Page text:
How a caring regime can offer real freedom.
The recent debates on recovery have subjected this simple word to a maelstrom of different organisations’ agendas. But if you’re in prison it means pretty much one thing – swapping a one-dimensional lifestyle focused on drugs for a chance to take part in ‘real’ life again. This can seem very remote for new arrivals, but the staff team
members at Lancaster are determined to make sure that choice and optimism are a part of a culture that’s dominated by the signs of incarceration. They seem to be achieving results. Taking the support that was offered, John was among those who changed his entire outlook on life and said he ‘started to feel free in prison’ (page 8).
Despite the environment of locked gates everywhere, staff were keen to emphasise that there was always an open door for prisoners who needed help, and they were constantly encouraged to talk through the possible next stage of their recovery with the CARAT team as soon as they were ready. Staff and prisoners seemed to be working as a team to think about the future, to make sure that their work at Lancaster was building a stable base on which they could thrive outside.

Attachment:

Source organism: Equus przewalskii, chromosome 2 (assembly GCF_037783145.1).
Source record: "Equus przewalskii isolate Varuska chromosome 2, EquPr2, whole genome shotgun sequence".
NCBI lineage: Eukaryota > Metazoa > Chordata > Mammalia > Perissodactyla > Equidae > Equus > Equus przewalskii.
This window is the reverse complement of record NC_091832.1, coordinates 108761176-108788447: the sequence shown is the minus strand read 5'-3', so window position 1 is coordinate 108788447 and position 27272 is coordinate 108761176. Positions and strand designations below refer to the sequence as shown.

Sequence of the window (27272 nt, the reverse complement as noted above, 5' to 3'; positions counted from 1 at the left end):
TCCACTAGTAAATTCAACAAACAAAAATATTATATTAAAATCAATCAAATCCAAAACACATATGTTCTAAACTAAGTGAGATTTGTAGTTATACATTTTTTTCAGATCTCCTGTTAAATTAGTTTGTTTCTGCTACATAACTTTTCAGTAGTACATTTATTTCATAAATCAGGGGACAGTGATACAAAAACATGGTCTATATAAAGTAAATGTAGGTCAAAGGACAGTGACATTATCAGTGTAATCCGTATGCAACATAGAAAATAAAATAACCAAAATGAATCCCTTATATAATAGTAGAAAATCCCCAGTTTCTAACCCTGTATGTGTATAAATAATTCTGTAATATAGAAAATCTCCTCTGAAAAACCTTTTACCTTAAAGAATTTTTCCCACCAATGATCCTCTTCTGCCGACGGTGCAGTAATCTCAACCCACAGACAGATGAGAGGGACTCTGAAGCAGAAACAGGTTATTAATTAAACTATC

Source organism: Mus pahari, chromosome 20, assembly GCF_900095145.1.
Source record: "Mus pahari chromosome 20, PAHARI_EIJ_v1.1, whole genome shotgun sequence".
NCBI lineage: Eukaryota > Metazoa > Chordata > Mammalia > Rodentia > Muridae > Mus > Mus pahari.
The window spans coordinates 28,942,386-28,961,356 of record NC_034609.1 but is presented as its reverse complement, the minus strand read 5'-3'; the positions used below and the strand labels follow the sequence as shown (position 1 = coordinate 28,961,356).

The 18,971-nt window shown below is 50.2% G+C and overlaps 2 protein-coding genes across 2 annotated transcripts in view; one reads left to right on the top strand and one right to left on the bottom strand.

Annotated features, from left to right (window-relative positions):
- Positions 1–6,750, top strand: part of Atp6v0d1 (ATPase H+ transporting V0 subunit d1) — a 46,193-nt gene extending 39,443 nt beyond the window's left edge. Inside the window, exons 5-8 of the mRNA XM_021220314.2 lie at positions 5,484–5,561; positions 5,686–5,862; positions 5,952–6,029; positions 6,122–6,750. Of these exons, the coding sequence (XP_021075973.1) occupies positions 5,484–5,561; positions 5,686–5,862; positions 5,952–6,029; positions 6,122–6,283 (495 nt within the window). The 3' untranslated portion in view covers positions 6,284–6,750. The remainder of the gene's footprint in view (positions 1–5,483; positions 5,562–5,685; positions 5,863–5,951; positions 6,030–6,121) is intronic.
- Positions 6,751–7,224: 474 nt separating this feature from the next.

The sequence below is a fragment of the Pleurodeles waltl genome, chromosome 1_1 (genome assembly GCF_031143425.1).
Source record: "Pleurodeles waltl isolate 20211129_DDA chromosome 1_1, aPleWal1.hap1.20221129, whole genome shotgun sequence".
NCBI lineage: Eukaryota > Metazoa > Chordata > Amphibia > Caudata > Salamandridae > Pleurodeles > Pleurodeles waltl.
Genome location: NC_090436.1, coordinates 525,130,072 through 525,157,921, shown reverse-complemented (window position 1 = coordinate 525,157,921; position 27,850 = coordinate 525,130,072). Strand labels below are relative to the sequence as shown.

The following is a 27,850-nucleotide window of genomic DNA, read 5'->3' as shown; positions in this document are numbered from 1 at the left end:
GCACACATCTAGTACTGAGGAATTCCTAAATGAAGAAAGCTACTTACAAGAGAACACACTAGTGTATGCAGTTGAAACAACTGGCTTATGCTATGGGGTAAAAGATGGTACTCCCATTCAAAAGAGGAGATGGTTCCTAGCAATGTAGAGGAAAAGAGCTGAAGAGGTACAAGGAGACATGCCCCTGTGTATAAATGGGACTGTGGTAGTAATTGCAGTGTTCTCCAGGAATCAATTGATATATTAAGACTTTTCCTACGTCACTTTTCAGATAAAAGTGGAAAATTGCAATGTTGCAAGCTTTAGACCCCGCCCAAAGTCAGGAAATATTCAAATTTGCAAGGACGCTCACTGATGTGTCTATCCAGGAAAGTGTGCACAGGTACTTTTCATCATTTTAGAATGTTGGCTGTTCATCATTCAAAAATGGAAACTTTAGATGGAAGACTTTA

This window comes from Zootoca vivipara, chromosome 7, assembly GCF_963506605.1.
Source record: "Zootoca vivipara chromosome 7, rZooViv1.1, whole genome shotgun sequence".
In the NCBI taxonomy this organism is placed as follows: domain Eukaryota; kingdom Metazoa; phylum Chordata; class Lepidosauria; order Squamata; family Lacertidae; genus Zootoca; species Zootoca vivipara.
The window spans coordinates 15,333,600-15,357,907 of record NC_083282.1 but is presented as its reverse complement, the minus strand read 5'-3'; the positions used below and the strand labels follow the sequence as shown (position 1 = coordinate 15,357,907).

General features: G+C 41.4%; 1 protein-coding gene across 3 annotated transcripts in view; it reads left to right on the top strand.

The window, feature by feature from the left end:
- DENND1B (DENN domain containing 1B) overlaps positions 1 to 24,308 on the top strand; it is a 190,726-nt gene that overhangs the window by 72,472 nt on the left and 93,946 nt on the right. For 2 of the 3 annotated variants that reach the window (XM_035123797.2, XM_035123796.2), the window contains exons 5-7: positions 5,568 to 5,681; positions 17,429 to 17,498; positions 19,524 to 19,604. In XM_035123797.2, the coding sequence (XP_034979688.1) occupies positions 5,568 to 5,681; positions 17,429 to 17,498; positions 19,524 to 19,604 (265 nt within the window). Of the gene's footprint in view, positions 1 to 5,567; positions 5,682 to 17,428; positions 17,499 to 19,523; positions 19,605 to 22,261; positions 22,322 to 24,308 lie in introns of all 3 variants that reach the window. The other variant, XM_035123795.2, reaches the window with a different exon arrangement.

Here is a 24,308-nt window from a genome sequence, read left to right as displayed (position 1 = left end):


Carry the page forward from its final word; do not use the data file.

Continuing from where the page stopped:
There were no debates here about whether recovery was worth bothering with and what it should mean, merely a patient process of guiding inmates towards it. Nor did the word represent just one route, but a choice of 12-step groups or cognitive behaviour-based work – whichever would plant meaningful roots for the participant. ‘It’s about getting people to gather recovery capital,’ a senior probation officer remarked – and this meant support in every area of life. The day at Lancaster was interesting in many ways – but not least for
stripping down the word ‘recovery’ to its essence.
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